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1) I don't like the whole Sears system. 2) In the AC field, rotary comps are more dependable. And less energy usage. 3) I don't like much about Sears 4) Insullating the pipe will help keep the humidity in the air, instead of on the pipe 5) I never did like Sears very much. They usually have off-spec parts in their devices. The sizes are just different enough that if you want to fix a Sears product, you can't get parts anywhere else but Sears.
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Hi guy's,
Thanks for al the feedback - but I should have been clearer, here's the big question:
Is there a difference between a dehumidifier with a reciprocating compressor and a dehumidifier with a rotary compressor?
Thanks!
Kevin O'

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My experience is that rotary comps are quieter, and use less energy.
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Hi folks, He said it is dripping onto his unfinished concrete floor,, and not puddeling, of course, it wont puddle as drips , it is being absorbed into the concrete and evaporating , thus raising the humidity level because it evaporates. He said he has 40 ft of dripping pipe , alot of pipe..in My view. I had uninsulated pipes maybe 20 ft, dripping with condensation when it was humid and hot out, and insulating the pipes helped alot by stopping condensation, hence dripping, hence evaporation, hence humidity. My basement was so bad at one point it looked, "foggy" one day, and I had a Minor drip leak ...to... I had no humidistat or dehumidifier then to varify results . But honestly folks , it makes a difference. Are there studies as to water evacuation due to humidity on pipes ? Im sure there are ! Its a tough issue for specifics are all unique . C.B. ...... I disagree with you here........ althought you are the most Knowledgable and learned HVAC person Ive run across. I have learned from my experiance personaly, I have seen a reduction in humidity levels which lead me to an overall elec , cost reduction. in operating costs. but in the idea of paying more juice to the juice co to remove humidity , i have found obscure options to more than pay for themselves in lowering my elec bill Ex for my 1800 sq ft house I pay 600 for heat and elec for a year ,before it was 2400 + and here we go to -20 to to 100+ . less water entered = less money paid to remove .. mark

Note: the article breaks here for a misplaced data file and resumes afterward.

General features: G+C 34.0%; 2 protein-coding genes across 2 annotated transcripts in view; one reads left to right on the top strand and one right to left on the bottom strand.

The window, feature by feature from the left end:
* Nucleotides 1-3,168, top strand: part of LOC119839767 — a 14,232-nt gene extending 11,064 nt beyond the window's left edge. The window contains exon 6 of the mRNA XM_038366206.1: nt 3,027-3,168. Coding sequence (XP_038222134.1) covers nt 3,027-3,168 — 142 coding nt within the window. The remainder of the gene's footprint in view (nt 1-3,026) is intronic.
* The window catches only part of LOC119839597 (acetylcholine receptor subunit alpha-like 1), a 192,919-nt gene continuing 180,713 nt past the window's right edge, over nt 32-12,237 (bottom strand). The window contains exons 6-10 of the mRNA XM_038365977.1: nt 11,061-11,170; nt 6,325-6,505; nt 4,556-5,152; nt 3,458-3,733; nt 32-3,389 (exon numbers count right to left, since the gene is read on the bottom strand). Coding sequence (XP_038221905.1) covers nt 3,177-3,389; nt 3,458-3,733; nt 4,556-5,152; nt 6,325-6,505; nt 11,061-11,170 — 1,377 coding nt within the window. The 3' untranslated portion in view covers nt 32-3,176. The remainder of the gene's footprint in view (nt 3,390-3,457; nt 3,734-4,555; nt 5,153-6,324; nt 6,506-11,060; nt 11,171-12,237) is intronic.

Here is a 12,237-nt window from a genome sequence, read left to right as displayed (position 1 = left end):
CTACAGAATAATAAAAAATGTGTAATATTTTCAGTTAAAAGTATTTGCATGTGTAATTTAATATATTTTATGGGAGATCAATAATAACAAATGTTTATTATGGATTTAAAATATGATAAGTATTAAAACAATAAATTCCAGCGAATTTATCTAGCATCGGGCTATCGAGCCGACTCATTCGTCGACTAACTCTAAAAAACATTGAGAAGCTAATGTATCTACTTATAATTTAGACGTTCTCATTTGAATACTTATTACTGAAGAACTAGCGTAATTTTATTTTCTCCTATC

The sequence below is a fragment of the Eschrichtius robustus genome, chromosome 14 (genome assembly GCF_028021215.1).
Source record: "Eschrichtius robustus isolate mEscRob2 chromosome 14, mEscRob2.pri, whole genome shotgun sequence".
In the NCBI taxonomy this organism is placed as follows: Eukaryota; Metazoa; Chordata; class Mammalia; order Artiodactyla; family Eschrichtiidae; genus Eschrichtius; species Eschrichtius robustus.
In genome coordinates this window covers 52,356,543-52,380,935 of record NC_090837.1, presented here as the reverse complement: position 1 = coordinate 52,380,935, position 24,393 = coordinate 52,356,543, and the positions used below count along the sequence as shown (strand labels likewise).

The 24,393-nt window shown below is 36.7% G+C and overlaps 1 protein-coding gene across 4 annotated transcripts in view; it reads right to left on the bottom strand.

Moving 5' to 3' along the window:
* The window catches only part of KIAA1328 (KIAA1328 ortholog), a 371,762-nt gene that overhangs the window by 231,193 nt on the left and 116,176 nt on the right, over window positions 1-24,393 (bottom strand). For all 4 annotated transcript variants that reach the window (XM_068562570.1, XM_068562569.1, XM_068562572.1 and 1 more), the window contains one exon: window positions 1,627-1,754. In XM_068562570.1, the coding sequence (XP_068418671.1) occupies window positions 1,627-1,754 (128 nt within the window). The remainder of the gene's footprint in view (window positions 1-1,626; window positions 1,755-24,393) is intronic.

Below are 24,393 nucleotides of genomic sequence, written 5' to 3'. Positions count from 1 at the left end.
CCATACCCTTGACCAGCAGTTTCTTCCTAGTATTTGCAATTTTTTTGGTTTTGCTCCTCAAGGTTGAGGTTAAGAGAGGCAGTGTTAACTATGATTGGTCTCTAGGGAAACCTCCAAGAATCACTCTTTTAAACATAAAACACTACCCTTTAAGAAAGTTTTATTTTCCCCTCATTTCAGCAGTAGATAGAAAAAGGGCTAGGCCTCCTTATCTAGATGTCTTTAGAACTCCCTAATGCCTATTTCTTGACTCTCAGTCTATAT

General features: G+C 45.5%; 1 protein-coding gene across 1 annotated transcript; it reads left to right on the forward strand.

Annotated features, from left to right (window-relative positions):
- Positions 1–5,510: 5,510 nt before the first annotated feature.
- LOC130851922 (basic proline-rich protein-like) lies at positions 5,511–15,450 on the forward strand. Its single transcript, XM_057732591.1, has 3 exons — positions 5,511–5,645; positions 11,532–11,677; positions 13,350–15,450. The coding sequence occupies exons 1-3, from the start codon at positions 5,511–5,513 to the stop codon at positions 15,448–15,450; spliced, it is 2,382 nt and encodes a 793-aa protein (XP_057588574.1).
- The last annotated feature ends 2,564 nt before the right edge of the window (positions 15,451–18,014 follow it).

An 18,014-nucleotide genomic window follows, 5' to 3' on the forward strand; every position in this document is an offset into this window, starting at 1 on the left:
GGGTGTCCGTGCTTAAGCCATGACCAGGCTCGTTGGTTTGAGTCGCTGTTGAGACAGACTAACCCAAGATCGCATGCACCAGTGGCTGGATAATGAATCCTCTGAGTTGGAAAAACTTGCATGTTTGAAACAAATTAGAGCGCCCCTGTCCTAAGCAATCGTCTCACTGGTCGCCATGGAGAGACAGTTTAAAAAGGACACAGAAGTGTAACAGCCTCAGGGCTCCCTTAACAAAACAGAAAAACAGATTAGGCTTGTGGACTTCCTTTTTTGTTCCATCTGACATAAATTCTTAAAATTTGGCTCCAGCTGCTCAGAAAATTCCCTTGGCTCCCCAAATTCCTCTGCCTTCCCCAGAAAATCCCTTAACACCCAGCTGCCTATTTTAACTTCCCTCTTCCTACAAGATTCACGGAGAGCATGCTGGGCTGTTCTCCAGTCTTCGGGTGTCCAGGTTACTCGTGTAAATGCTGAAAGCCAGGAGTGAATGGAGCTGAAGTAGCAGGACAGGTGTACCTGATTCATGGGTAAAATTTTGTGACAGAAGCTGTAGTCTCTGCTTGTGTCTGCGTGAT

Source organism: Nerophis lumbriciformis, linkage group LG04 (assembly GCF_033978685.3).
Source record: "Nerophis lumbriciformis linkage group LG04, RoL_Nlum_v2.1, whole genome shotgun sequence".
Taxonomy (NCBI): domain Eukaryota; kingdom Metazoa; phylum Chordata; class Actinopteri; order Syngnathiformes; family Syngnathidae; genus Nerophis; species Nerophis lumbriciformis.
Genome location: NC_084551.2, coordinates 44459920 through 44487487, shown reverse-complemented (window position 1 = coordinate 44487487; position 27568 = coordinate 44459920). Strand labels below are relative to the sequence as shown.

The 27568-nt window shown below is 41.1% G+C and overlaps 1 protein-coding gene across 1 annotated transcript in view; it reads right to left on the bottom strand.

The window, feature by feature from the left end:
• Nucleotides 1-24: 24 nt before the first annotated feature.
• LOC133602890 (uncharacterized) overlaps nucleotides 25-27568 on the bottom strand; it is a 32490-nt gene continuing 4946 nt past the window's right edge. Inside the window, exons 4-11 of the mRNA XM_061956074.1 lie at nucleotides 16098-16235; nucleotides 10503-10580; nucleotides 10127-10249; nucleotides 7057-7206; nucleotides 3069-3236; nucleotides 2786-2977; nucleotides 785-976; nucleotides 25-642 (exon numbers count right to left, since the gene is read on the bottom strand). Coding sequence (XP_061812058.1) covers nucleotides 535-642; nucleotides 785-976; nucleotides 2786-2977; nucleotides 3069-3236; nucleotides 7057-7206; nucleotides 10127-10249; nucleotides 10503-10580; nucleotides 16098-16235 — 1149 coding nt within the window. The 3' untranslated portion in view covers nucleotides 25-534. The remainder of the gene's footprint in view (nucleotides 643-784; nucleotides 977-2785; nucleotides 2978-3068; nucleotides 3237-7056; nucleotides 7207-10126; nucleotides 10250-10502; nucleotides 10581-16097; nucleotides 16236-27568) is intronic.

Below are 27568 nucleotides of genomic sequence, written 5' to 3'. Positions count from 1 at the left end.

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snipped-for-privacy@carolinabreezehvac.com said...

Please just give up on him. He's a lost cause. I guess he thinks the pipes are somehow creating moisture where it didn't previously exist.
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FINE, the CB ,,, Tech ,, aside from it all, I got a 110 yr house , that nipsco checks and re checks , and im the most EFFICENT IN THE STATE .......L ittle things add up ..... ..............CB...........wake up.....
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now, withought any outside expense, or B.S. just common sense. I have one of the most eficient houses in the USA
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CB cut the BS its true
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you have to be registered some how ? my utility bills prove it, fact is its true,, r110 atic r35 walls r 30 to 40 basement r7.5 under conc floor , triple and double pane , tankless water heater , lenox 94% furnace , who do I contact for cert..... Kent Heating my co did , but salesman is N. I.
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Phil wrote

There are a couple of models which are suppose to work at slightly lower temperatures than normal ones do you can see them at the following link:
http://ng.appliance411.com/data.php?srch sement+dehumidifier
You can also read some additional alternatives to the frosting problem at this link:
http://ng.appliance411.com/links/jump.cgi?IDe7
Dan O. - Appliance411.com http://ng.Appliance411.com/?ref411=+dehumidifier